The book is a comprehensive critical history of women performers in Indian theatre and dance of the colonial and postcolonial periods. Its underlying premise is that one cannot evaluate performance in the Indian context without looking at dance and theatre together, unlike the course taken by traditional scholarship. Issues of sexuality and colonialism, and culture and society come together in this study to provide a holistic account of women performers in India.

New information and insights have been provided in the discourse by a close reading of archival materials, field surveys, and extensive interviews, which are the distinguishing features of this book. The book is divided into two sections. The first one is on the Actress, while the second is on the Danseuse in the Indian context. Although linked by the common trajectory of having been part of the same history, society, and culture, they emerge as having evolved in different ways as they encountered some common but many unique situations.

In trying to balance a historical narrative with emphasis on crucial individual topics, the book explores the theme of identity and body politics. It demands a pluralistic approach combining history, economics, cultural studies, popular culture, anthropology, ethnography, and feminist criticism. It will be a rich resource for professionals, scholars, and students specializing in performing arts, cultural studies, gender studies, and history. Archival photographs – some of which have never been published before – make this book a collector's item.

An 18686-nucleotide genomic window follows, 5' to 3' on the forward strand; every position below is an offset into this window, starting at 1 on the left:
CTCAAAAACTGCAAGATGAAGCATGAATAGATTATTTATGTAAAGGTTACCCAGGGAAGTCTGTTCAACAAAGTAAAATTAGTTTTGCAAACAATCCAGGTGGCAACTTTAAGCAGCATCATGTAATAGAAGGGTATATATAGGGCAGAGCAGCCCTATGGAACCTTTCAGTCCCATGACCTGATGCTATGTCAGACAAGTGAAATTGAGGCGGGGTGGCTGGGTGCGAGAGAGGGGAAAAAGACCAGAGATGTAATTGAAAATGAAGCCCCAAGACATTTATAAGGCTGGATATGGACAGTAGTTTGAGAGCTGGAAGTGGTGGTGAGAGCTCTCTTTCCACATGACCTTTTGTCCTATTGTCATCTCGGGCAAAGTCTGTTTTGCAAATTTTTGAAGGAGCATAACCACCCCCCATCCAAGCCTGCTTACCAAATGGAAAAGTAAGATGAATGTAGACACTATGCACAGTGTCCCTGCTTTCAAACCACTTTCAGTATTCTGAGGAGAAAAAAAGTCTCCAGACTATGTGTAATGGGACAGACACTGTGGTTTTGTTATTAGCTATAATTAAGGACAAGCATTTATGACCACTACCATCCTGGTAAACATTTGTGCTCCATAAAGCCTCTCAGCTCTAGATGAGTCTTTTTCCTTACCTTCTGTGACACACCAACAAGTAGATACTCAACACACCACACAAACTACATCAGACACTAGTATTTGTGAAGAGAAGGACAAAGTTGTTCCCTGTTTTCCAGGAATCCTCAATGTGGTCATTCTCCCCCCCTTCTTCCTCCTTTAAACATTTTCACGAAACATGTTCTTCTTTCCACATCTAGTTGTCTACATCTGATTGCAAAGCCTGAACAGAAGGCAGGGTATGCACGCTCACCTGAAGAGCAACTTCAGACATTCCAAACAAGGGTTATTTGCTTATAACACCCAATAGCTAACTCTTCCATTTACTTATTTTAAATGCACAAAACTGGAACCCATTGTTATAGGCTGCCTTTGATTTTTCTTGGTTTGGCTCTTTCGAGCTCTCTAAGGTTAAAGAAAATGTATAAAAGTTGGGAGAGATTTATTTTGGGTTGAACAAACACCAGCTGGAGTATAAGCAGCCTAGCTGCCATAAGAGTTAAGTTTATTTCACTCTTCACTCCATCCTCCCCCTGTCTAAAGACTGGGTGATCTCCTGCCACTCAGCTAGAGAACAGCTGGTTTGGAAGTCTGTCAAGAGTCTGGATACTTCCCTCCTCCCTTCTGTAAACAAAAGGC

Natyasastra: Emerging (Gender) Codes and the Woman Dancer

Natyasastra: Emerging (Gender) Codes and the Woman Dancer

Natyasastra: Emerging (gender) codes and the woman dancer

The Context

In India, dance was an activity associated with socially, culturally and ritually sanctioned practices in all the traditional indigenous communities and enjoyed and participated in by both males and females. However, the classical dances essentially became a female domain as soon as they were formalized into the revitalized and restructured shape in the modern times, as far as the practice and performance was concerned. As in many other places in the world,1 the domain of the teachers, managers, patrons remained male bastions, while the audience is made up of both male and female viewers. It is an acknowledged fact that dance, as a specialized practice, definitely draws fewer males ...

  • Loading...
locked icon

Sign in to access this content

Get a 30 day FREE TRIAL

  • Watch videos from a variety of sources bringing classroom topics to life
  • Read modern, diverse business cases
  • Explore hundreds of books and reference titles